PRESQUE ISLE, Maine — Northern Maine Fair will teach kids how to be lumberjacks this summer.
For 11 years now, the Northern Maine Fair has seen droves of young people participate in “Li’l Farmers at the Fair,” an exhibit that encourages kids to explore and try different aspects of farming and agriculture, including planting seeds, picking vegetables and learning about farm animals.
The fair’s new program “Li’l Lumberjacks” will be based on that concept.
Li’l Farmers at the Fair has drawn thousands of children and adults alike since it began. The exhibit has been modeled and recognized around the state and even the country for its educational yet fun focus on agriculture and farming, said Northern Maine Fair President Lynwood Winslow.
But forestry is another of Maine’s top industries, and the fair association is carving out a new attraction that will introduce participants to trees and the goods that are produced from them. “Li’l Lumberjacks” is a two-year project, targeted for completion in 2023, that will include interactive stations where kids can discover aspects of growing trees, logging and forest products.
“The forest industry is a big part of the northern Maine economy,” said Shawn Bugbee, a fair association member and the lead on the Lumberjacks project. “We’ve had a forestry building for 20 years and we wanted to shed light on what an important role the forestry industry plays in Maine’s economy and jobs.”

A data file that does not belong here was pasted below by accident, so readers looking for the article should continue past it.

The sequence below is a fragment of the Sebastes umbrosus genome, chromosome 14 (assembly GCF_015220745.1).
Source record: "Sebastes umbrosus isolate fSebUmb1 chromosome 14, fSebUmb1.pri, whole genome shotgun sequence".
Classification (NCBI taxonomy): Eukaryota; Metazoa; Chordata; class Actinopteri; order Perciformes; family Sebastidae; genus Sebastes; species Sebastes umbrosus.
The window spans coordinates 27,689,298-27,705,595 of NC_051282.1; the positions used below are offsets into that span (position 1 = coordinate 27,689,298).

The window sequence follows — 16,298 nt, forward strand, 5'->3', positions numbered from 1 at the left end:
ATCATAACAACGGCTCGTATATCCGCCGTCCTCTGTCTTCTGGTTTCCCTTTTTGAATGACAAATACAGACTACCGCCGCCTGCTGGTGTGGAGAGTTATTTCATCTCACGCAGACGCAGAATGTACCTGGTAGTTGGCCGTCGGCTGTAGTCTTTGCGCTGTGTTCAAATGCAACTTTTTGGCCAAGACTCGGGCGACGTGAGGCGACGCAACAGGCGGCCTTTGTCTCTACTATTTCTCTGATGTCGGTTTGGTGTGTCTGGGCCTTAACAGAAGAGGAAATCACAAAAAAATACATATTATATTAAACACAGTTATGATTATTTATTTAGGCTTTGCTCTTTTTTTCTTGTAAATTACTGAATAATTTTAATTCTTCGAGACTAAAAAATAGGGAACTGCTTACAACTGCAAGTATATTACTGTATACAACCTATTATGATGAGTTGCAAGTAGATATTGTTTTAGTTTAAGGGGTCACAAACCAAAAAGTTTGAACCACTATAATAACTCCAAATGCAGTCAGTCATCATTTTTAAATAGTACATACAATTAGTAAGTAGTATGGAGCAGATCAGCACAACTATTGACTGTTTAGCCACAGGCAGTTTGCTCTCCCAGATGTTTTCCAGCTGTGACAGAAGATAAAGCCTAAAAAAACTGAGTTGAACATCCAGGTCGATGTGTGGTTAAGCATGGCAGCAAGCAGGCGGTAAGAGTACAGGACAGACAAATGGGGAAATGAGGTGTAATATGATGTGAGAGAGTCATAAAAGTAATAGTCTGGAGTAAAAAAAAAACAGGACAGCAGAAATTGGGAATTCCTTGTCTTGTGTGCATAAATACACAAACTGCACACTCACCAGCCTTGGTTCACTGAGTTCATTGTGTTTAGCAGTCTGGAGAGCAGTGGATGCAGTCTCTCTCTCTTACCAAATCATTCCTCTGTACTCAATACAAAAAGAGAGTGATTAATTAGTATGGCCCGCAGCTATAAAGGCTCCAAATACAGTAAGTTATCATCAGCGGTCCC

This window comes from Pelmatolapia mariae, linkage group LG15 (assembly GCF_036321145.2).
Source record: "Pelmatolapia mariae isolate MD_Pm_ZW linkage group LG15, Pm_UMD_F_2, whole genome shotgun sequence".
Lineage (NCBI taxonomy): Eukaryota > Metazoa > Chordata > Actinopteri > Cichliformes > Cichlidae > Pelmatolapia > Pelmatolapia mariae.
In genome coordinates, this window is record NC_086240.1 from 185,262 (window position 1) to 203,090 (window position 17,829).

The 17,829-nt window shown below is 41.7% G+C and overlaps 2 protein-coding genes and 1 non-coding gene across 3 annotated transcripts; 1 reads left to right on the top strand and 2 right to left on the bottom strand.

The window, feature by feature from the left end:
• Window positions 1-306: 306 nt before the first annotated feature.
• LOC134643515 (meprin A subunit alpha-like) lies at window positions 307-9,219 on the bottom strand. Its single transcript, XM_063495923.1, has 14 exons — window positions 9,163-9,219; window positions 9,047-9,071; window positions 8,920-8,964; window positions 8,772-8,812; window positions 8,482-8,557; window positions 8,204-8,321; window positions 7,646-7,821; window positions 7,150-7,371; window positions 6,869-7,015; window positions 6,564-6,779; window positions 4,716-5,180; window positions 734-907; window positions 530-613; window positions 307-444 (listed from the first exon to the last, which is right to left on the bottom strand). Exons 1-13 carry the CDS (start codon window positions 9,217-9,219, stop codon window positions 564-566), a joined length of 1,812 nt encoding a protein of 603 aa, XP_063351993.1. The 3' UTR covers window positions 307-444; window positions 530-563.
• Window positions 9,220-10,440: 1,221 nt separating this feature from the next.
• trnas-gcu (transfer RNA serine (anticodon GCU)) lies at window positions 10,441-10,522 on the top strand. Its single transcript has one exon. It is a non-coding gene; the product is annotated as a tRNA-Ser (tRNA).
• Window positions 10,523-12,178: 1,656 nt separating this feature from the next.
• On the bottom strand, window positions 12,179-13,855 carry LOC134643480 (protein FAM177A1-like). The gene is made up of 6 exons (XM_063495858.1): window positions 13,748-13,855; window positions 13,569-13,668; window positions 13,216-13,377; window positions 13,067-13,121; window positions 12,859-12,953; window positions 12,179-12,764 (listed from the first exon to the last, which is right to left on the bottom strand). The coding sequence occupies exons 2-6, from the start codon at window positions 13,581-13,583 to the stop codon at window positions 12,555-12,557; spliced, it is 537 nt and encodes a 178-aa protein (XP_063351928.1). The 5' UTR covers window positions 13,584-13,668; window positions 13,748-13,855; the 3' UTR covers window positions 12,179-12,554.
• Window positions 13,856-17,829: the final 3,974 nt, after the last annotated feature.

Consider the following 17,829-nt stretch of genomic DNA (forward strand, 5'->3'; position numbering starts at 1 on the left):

The aim is to educate children and adults about the benefits of a well-managed forest, how trees grow to become usable products and the variety of forestry products Maine produces, while letting them have fun at the same time.
“Maine has the largest contiguous, privately owned working forest in the United States and is an 8.5-billion-dollar industry [that] provides many valuable products and offers multiple opportunities that many folks in our communities may not be aware of,” Bugbee said.
Fair members have been gathering sponsorships for the exhibit, which will start out this year with four small buildings arranged around the Forest Resource Education Center. The fair will add more buildings and items next year. Like Li’l Farmers, it will all be free.
Other interactive exhibits will be set up outside the buildings, Bugbee said. Plans are to include a logging equipment playground with some safe, kid-friendly toys that represent machines used in the logging industry, perhaps even a pedal-tractor version of a skidder, he said.
To top things off, Maine’s ever-vigilant forest mascot, Smokey Bear, will be there, too.
“Li’l Farmers has become one of our most popular attractions. It’s a basic level of education that all people understand, and we believe [Li’l Lumberjacks] will be as big a success for people to come and see the forestry industry,” Winslow said.
The association is working with forestry industry sponsors, who are helping with development of the new exhibit.
This year’s Northern Maine Fair is slated for Thursday, Aug. 4, through Sunday, Aug. 7. Among the events on tap are tractor pulls, a demolition derby, the annual 4-H Baby Beef Auction, monster truck rides, the Lumberjack Roundup and traditional craft displays, children’s games and fair food.